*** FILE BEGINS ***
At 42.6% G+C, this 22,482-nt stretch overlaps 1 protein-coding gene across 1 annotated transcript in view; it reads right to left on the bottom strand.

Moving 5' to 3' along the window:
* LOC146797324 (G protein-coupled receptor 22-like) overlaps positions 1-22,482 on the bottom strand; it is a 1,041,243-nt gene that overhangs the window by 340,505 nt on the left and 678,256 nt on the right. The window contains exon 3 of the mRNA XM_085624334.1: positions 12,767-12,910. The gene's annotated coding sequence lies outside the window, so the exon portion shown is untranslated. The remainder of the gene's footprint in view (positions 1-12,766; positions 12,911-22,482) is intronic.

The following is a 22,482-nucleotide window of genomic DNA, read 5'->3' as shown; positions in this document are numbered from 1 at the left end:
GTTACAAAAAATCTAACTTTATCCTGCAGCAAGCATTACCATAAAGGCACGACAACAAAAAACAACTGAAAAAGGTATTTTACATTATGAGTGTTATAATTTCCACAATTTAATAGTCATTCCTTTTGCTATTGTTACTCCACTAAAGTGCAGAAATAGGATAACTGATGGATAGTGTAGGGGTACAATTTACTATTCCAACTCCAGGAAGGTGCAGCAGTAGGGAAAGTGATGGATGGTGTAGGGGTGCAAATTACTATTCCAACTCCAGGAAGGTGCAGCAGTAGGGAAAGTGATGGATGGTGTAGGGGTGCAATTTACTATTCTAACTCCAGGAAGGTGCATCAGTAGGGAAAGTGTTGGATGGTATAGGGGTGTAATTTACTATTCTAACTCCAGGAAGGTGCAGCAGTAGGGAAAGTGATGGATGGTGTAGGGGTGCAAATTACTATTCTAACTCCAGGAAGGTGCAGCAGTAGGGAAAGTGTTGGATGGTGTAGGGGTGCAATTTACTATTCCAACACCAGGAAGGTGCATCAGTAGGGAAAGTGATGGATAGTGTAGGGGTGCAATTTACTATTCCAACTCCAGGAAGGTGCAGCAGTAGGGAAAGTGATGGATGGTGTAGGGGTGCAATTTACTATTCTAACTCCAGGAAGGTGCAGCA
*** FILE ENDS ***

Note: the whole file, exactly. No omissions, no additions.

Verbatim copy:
At 42.6% G+C, this 22,482-nt stretch overlaps 1 protein-coding gene across 1 annotated transcript in view; it reads right to left on the bottom strand.

Moving 5' to 3' along the window:
* LOC146797324 (G protein-coupled receptor 22-like) overlaps positions 1-22,482 on the bottom strand; it is a 1,041,243-nt gene that overhangs the window by 340,505 nt on the left and 678,256 nt on the right. The window contains exon 3 of the mRNA XM_085624334.1: positions 12,767-12,910. The gene's annotated coding sequence lies outside the window, so the exon portion shown is untranslated. The remainder of the gene's footprint in view (positions 1-12,766; positions 12,911-22,482) is intronic.

The following is a 22,482-nucleotide window of genomic DNA, read 5'->3' as shown; positions in this document are numbered from 1 at the left end:
GTTACAAAAAATCTAACTTTATCCTGCAGCAAGCATTACCATAAAGGCACGACAACAAAAAACAACTGAAAAAGGTATTTTACATTATGAGTGTTATAATTTCCACAATTTAATAGTCATTCCTTTTGCTATTGTTACTCCACTAAAGTGCAGAAATAGGATAACTGATGGATAGTGTAGGGGTACAATTTACTATTCCAACTCCAGGAAGGTGCAGCAGTAGGGAAAGTGATGGATGGTGTAGGGGTGCAAATTACTATTCCAACTCCAGGAAGGTGCAGCAGTAGGGAAAGTGATGGATGGTGTAGGGGTGCAATTTACTATTCTAACTCCAGGAAGGTGCATCAGTAGGGAAAGTGTTGGATGGTATAGGGGTGTAATTTACTATTCTAACTCCAGGAAGGTGCAGCAGTAGGGAAAGTGATGGATGGTGTAGGGGTGCAAATTACTATTCTAACTCCAGGAAGGTGCAGCAGTAGGGAAAGTGTTGGATGGTGTAGGGGTGCAATTTACTATTCCAACACCAGGAAGGTGCATCAGTAGGGAAAGTGATGGATAGTGTAGGGGTGCAATTTACTATTCCAACTCCAGGAAGGTGCAGCAGTAGGGAAAGTGATGGATGGTGTAGGGGTGCAATTTACTATTCTAACTCCAGGAAGGTGCAGCA